MPs Tell BT To Up Broadband Investment Or Face Openreach Separation


DCMS select committee says BT is not spending enough on broadband infrastructure and Openreach service levels are suffering

BT has rejected claims it is underinvesting in Openreach after MPs claimed there was a shortfall of “hundreds of millions of pounds” as the company used the open access network division to subsidise expansion into high risk areas, such as premium sports television.

The Department for Culture Media and Sport (DCMS) select committee’s report alleges BT exploits its ownership of Openreach to benefit the wider group, to the detriment of service levels and third parties such as Sky and TalkTalk who use the network to provide broadband services to customers.

The committee says investment has been broadly flat since 2009 and wants Openreach to have more autonomy to decide budgets and strategy. If the situation doesn’t change, MPs want Ofcom to recommend the formal separation of Openreach from the wider BT Group.

BT must improve

BT EventOfcom’s once-in-a-decade review of the UK communications sector concluded that BT would have to up its game if Openreach was not to be made independent, and refused to rule out the possibility in the future. BT was also told to make it easier for rival firms to access Openreach’s ducts and poles in a bid to make it easier for rivals to lay their own cables.

Not that Ofcom escapes criticism from MPs. The report said the regulator has not placed enough emphasis on improving service levels and has instead focused on keeping prices down.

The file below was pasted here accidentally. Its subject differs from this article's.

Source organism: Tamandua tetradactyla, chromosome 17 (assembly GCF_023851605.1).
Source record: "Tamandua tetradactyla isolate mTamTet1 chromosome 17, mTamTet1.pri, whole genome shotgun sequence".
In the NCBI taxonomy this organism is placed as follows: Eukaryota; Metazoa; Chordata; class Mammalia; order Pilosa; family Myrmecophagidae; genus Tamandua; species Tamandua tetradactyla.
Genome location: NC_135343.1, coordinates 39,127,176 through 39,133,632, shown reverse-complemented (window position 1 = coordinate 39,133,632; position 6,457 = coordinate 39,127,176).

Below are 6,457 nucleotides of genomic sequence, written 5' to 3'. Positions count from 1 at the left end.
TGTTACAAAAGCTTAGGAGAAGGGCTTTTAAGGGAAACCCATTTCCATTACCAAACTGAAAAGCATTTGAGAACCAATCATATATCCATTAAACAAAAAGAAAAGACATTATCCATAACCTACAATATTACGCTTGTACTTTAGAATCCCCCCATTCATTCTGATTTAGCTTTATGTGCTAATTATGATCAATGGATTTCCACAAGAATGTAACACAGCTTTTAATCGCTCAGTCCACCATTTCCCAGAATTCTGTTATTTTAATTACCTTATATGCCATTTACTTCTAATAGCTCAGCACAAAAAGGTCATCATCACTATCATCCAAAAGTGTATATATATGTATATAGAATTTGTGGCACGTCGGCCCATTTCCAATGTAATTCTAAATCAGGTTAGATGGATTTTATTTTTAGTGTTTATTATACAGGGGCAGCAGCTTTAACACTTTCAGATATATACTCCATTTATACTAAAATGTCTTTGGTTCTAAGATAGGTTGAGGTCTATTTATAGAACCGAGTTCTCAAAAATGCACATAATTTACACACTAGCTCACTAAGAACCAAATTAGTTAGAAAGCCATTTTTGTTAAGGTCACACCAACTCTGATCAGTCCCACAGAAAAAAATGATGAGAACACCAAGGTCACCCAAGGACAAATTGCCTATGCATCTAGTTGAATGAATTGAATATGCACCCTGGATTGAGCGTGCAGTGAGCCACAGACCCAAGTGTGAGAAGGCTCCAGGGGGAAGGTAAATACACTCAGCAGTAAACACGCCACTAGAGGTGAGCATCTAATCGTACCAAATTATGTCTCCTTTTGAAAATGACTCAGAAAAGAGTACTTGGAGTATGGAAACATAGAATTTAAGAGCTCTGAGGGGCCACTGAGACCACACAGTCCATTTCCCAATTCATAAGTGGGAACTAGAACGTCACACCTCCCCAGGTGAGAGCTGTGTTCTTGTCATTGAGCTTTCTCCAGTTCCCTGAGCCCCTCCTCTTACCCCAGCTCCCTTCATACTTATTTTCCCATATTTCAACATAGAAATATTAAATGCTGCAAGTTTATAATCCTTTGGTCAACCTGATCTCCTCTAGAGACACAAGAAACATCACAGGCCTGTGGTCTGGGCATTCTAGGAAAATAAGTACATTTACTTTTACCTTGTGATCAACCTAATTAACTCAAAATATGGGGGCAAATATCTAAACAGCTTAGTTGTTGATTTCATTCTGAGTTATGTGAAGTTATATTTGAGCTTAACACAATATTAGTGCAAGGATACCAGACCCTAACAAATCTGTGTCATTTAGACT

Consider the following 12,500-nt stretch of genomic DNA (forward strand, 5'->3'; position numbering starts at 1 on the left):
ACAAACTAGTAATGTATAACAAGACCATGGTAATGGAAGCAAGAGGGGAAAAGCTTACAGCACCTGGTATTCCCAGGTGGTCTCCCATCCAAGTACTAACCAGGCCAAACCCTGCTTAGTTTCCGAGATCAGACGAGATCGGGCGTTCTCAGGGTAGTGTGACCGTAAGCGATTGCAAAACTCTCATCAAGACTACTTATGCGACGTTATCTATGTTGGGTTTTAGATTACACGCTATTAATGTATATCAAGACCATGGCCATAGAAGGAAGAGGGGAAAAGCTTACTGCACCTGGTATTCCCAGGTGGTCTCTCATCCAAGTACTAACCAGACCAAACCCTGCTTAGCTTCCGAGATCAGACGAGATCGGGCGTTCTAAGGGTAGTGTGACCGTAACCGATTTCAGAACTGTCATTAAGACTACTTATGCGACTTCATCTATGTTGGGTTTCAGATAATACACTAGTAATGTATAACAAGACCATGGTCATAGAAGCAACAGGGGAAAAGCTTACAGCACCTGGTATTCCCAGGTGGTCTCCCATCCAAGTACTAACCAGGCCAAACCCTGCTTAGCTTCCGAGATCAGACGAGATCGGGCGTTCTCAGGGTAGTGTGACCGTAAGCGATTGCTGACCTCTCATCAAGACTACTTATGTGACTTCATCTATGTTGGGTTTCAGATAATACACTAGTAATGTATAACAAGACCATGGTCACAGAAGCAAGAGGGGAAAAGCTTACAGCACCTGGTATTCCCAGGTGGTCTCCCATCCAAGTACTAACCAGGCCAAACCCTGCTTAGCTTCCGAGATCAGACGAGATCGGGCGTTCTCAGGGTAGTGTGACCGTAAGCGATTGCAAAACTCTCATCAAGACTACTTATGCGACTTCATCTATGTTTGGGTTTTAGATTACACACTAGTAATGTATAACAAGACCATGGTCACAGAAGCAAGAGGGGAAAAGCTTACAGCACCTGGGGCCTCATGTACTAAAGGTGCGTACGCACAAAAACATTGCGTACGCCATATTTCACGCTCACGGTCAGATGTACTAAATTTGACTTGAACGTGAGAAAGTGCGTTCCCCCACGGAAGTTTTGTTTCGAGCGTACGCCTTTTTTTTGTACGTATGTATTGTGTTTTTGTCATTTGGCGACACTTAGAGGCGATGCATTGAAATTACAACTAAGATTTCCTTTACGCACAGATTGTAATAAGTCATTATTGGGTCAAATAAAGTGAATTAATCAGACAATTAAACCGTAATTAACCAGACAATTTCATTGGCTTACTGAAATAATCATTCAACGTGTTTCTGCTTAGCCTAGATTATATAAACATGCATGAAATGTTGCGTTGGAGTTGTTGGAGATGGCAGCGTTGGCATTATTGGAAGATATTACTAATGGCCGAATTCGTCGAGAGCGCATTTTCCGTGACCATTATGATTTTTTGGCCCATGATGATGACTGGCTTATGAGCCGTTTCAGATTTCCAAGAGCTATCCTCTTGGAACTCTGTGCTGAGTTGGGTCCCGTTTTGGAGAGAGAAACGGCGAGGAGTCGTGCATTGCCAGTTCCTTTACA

Although BT now faces fines if it fails to perform, these were not in place until nine years after the formation of Openreach in 2005. MPs argued stiffer penalties would encourage BT to invest more in infrastructure voluntarily.

TechWeekEurope has approached Ofcom for comment.

BT has repeatedly refuted claims that separation would lead to greater competition in the broadband market. It said investment had increased, service levels were improving and that a variety of metrics proved the current structure was working well.

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“We are disappointed to be criticised for having invested more than £1bn a year in infrastructure when the UK was emerging from recession and rival companies invested little,” a BT spokesperson told TechWeekEurope. “Openreach investment is 30 percent higher than it was two years ago and it will grow again this year. We are already pumping in hundreds of millions of pounds of extra money and we have also committed to invest a further six billion pounds over the next three years.

“We agree that service levels have to improve and yesterday we announced that we are making significant progress in this area. We are hitting all of Ofcom’s service targets and are determined to exceed them given customer expectations are rising all the time. Thousands of engineers have been recruited and we are fixing repairs and installing new lines quicker than before.

“We are in discussions with Ofcom about increasing the autonomy of Openreach and are hopeful that a settlement is possible that will meet the concerns of the committee. Separating Openreach from BT would lead to less investment, not more, and would fatally undermine the aims of the committee.”

Ever since Ofcom indicated formal separation was an option, BT has made noises about ultrafast broadband and has held trials of both G.Fast, which speeds up copper connections, and fibre to the premise (FTTP). In May, it delivered concrete plans of how it planned to deliver ultrafast to 12 million properties by 2020 in a £6 billion rollout.

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